Tourism is the movement of people to destinations away from their place of residence for any reason other than following an occupation, remunerated from within the country visited for a period of more than 24hours (wikibooks.org). It is one of the world’s fastest growing industries and an important source of foreign exchange and employment for many developing countries. With destinations not only in industrialized countries, but also in less developed countries in East Africa, Central America and South East Asia, when harnessed, tourism can be a key instrument to poverty alleviation and socioeconomic promotion, since crossing many of the primary needs of the population.
(World Tourism Organization, 1996).
According to Salgado e Cravo (1999), tourism industry employs about 204.000.000 persons in all over the world, generates 655.000 millions of dollars in taxes and pays 1.7000.000 millions in salary which make it a very important activity in the world. Due to the income generated by the consumption of goods and services by tourists, the taxes levied on businesses in the tourism industry, and the opportunity for employment in the service industries associated with tourism, it has become vital for many countries and a popular global leisure activity(www.sidestore.com/) and also a factor of social stability, mutual understanding among individuals and peoples and acquired an important cultural and moral dimension.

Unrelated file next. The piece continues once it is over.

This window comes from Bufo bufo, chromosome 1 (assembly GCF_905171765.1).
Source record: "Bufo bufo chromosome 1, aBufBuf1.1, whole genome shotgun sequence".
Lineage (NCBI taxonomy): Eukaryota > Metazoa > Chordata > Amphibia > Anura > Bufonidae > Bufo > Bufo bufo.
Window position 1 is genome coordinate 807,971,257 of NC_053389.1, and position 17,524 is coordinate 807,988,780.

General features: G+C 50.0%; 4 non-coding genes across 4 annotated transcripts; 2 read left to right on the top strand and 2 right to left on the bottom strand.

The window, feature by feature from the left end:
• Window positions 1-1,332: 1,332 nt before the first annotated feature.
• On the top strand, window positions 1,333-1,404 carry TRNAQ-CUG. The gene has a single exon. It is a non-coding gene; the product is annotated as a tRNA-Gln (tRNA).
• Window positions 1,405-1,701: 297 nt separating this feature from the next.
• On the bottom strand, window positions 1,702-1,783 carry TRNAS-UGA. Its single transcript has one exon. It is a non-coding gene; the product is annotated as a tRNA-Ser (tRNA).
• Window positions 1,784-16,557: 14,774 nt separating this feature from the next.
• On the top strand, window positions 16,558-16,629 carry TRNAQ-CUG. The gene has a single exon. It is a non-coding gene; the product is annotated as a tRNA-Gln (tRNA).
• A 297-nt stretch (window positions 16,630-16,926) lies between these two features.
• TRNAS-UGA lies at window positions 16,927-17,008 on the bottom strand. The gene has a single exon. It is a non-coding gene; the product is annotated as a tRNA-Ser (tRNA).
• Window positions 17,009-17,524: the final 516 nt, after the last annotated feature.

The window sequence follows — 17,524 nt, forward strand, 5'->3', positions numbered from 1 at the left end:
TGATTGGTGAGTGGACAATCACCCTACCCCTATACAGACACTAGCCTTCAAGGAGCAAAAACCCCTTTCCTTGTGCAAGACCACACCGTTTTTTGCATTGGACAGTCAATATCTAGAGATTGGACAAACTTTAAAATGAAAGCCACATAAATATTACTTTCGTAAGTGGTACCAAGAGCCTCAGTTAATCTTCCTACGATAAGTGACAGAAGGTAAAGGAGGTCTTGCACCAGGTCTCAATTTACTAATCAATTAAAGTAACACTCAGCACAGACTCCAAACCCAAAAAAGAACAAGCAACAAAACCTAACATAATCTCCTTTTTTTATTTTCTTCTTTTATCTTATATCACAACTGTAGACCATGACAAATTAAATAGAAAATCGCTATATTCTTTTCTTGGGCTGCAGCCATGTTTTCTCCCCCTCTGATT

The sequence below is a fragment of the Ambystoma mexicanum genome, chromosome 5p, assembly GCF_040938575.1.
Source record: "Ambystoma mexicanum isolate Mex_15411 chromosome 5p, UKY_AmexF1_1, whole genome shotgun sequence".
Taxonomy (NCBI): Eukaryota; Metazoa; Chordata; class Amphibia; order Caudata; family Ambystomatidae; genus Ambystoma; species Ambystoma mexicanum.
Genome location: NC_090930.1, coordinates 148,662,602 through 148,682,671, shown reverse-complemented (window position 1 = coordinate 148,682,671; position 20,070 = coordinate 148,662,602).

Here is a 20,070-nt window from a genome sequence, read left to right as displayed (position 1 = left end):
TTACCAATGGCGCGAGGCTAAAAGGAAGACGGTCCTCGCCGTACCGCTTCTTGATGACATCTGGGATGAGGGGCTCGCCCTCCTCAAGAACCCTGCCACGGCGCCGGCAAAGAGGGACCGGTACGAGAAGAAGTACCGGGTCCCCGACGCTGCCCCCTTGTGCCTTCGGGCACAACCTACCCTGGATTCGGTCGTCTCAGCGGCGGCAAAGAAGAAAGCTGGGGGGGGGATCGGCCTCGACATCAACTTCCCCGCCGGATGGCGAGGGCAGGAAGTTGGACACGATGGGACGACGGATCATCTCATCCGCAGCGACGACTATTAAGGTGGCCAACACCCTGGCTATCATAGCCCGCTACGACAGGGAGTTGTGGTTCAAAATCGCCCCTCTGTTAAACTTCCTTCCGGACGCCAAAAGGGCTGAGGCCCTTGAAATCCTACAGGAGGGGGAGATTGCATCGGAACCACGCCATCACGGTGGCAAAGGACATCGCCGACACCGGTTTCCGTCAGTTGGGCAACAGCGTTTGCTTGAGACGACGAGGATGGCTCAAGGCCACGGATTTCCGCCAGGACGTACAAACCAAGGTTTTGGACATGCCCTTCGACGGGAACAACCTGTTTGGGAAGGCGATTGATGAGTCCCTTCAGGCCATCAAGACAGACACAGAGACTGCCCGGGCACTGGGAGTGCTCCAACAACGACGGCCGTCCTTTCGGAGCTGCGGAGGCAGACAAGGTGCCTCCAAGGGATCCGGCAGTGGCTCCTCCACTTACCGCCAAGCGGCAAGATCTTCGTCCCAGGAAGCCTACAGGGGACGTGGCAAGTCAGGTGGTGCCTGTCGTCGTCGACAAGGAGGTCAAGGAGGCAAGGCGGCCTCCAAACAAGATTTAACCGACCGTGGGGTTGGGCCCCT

Tourism can be an efficient tool to advance international peace and understanding. It is growing steadily and needs to be viewed in its social, cultural and ethical dimensions and therefore in its potential to alliance of civilizations. It shares with religions and civilizations values such as tolerance, respect of diversity, respect of nature, rediscovery of oneself and of the others. Given its sustained growth and resilience, the sector is in fact, in ideal position to contribute to facing the main global challenges of our societies (www.world tourism.org). According to the manila declaration, 1980, tourism is an essential activity for the life of nations due to its direct effects on cultural, social, educational and economic sectors of the national societies and their international relationships. Its contribution to national economy and international trade makes it a significant factor in world development and one of the main economic activities in the world through its function in national economy, international transactions and in securing balance of payments equilibrium.